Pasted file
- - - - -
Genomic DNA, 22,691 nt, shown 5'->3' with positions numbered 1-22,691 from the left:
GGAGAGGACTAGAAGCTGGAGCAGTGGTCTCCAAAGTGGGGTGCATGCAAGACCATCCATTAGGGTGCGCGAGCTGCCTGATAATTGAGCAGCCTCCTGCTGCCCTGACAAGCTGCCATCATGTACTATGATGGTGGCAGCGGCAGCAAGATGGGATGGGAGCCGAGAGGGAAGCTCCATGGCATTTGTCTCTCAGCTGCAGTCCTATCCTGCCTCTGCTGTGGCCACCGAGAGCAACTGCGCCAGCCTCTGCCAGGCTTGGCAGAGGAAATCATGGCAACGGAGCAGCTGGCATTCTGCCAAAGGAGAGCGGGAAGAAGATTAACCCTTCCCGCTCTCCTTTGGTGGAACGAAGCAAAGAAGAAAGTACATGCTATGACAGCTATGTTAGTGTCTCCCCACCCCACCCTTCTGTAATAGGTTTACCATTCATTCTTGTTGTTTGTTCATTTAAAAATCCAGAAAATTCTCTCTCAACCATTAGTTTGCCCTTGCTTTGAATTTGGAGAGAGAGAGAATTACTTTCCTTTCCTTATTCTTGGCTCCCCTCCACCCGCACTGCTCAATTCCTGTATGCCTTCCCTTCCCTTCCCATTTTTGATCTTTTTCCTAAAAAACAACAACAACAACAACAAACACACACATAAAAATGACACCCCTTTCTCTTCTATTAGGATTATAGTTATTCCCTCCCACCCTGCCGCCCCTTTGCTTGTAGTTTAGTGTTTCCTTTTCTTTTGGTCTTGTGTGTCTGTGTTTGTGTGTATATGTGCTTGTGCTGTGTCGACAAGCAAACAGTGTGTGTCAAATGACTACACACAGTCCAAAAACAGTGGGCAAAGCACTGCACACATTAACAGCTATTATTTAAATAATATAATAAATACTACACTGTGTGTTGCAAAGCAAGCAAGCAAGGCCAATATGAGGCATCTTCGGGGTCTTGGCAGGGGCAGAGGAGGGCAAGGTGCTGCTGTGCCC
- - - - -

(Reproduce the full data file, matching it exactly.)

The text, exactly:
Genomic DNA, 22,691 nt, shown 5'->3' with positions numbered 1-22,691 from the left:
GGAGAGGACTAGAAGCTGGAGCAGTGGTCTCCAAAGTGGGGTGCATGCAAGACCATCCATTAGGGTGCGCGAGCTGCCTGATAATTGAGCAGCCTCCTGCTGCCCTGACAAGCTGCCATCATGTACTATGATGGTGGCAGCGGCAGCAAGATGGGATGGGAGCCGAGAGGGAAGCTCCATGGCATTTGTCTCTCAGCTGCAGTCCTATCCTGCCTCTGCTGTGGCCACCGAGAGCAACTGCGCCAGCCTCTGCCAGGCTTGGCAGAGGAAATCATGGCAACGGAGCAGCTGGCATTCTGCCAAAGGAGAGCGGGAAGAAGATTAACCCTTCCCGCTCTCCTTTGGTGGAACGAAGCAAAGAAGAAAGTACATGCTATGACAGCTATGTTAGTGTCTCCCCACCCCACCCTTCTGTAATAGGTTTACCATTCATTCTTGTTGTTTGTTCATTTAAAAATCCAGAAAATTCTCTCTCAACCATTAGTTTGCCCTTGCTTTGAATTTGGAGAGAGAGAGAATTACTTTCCTTTCCTTATTCTTGGCTCCCCTCCACCCGCACTGCTCAATTCCTGTATGCCTTCCCTTCCCTTCCCATTTTTGATCTTTTTCCTAAAAAACAACAACAACAACAACAAACACACACATAAAAATGACACCCCTTTCTCTTCTATTAGGATTATAGTTATTCCCTCCCACCCTGCCGCCCCTTTGCTTGTAGTTTAGTGTTTCCTTTTCTTTTGGTCTTGTGTGTCTGTGTTTGTGTGTATATGTGCTTGTGCTGTGTCGACAAGCAAACAGTGTGTGTCAAATGACTACACACAGTCCAAAAACAGTGGGCAAAGCACTGCACACATTAACAGCTATTATTTAAATAATATAATAAATACTACACTGTGTGTTGCAAAGCAAGCAAGCAAGGCCAATATGAGGCATCTTCGGGGTCTTGGCAGGGGCAGAGGAGGGCAAGGTGCTGCTGTGCCC